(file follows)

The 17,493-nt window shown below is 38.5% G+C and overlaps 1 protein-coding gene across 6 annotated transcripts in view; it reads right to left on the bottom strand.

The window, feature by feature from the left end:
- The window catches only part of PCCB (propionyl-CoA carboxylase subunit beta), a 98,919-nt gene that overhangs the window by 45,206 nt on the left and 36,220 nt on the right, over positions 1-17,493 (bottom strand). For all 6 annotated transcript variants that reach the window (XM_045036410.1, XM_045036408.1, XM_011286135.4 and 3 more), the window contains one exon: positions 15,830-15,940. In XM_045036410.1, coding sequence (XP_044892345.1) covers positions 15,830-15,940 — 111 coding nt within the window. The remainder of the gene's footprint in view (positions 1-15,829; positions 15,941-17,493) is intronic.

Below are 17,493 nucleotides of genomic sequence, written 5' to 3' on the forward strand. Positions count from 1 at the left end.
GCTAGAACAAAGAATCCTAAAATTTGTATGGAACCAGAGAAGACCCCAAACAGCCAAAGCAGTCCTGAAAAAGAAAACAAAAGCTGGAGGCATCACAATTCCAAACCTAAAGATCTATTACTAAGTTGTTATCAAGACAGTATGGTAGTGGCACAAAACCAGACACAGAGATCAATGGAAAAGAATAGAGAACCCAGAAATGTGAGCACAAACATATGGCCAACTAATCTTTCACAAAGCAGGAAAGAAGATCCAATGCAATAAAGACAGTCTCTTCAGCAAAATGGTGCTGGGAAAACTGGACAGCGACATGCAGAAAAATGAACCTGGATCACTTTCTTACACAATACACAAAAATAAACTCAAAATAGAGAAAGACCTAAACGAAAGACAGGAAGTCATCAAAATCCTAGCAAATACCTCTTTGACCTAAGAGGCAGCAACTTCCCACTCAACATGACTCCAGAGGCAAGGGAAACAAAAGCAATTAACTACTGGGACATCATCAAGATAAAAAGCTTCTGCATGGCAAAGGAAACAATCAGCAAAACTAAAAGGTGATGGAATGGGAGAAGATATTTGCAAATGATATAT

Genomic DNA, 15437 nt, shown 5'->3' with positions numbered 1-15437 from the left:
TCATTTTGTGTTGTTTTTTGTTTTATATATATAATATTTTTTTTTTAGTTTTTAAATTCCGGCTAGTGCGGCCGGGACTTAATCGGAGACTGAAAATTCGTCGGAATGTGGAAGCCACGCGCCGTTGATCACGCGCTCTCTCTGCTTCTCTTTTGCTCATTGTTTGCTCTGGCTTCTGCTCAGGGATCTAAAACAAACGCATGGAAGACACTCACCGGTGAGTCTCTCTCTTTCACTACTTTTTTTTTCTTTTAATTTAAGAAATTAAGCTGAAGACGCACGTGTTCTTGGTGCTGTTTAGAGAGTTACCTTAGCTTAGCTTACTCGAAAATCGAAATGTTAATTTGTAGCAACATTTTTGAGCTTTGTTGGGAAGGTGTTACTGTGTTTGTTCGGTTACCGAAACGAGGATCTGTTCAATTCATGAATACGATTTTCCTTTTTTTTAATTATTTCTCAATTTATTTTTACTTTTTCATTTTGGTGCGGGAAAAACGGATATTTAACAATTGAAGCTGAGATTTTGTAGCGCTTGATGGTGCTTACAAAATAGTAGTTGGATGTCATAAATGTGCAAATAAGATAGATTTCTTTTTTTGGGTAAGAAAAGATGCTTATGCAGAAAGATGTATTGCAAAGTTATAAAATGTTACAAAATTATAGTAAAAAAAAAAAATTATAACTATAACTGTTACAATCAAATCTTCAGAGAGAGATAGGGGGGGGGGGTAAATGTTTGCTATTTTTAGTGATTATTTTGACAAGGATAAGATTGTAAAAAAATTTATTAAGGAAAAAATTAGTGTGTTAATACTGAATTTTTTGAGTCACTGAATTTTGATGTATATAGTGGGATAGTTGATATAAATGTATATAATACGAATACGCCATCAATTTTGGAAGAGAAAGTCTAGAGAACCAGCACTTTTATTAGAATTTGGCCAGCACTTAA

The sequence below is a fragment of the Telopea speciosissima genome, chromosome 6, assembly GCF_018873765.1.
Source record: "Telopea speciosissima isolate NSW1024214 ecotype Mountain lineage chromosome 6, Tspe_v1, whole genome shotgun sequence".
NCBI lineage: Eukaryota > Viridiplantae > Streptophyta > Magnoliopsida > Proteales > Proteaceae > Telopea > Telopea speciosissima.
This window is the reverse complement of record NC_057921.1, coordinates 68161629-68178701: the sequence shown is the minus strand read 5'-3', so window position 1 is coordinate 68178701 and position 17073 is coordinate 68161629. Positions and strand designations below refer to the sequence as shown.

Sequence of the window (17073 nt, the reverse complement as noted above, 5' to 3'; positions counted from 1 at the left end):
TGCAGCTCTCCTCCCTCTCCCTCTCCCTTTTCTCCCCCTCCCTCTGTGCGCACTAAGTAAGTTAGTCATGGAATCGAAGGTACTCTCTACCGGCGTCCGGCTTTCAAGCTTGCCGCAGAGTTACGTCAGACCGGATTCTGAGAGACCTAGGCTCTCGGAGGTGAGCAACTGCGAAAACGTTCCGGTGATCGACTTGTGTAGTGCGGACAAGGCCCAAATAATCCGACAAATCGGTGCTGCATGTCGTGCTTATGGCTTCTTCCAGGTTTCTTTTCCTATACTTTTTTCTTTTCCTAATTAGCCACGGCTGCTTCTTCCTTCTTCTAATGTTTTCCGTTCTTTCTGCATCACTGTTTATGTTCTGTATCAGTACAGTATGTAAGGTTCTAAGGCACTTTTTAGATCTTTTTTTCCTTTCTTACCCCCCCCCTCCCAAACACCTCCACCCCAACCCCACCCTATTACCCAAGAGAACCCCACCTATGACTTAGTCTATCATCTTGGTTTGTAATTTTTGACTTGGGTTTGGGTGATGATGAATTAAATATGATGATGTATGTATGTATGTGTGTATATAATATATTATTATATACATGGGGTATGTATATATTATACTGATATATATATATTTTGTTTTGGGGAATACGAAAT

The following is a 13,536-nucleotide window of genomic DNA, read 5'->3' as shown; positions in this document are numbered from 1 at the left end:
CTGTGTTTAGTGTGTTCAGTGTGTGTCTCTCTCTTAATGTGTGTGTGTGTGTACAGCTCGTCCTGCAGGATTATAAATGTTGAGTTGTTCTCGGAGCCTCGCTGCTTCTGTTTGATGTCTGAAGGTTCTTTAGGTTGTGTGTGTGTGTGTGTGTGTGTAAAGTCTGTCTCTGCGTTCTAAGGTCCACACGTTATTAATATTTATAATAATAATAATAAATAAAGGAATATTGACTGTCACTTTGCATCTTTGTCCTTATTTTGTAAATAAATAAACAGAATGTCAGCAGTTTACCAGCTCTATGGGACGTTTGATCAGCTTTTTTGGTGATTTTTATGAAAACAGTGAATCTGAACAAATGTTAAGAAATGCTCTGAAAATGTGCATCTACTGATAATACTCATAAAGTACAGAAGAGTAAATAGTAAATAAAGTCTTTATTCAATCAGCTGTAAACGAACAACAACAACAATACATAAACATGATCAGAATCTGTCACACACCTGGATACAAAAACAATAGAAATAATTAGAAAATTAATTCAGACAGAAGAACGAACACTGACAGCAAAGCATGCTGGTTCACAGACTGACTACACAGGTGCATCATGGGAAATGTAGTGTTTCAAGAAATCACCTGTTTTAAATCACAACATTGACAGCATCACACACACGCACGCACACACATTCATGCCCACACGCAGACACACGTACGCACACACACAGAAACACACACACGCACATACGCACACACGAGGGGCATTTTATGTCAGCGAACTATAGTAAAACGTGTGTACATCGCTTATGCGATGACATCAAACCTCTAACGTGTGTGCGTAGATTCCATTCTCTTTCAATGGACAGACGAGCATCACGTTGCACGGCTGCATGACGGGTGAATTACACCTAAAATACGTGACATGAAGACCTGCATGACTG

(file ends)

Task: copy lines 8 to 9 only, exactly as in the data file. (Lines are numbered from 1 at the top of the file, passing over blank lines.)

The sequence below is a fragment of the Telopea speciosissima genome, chromosome 6, assembly GCF_018873765.1.
Source record: "Telopea speciosissima isolate NSW1024214 ecotype Mountain lineage chromosome 6, Tspe_v1, whole genome shotgun sequence".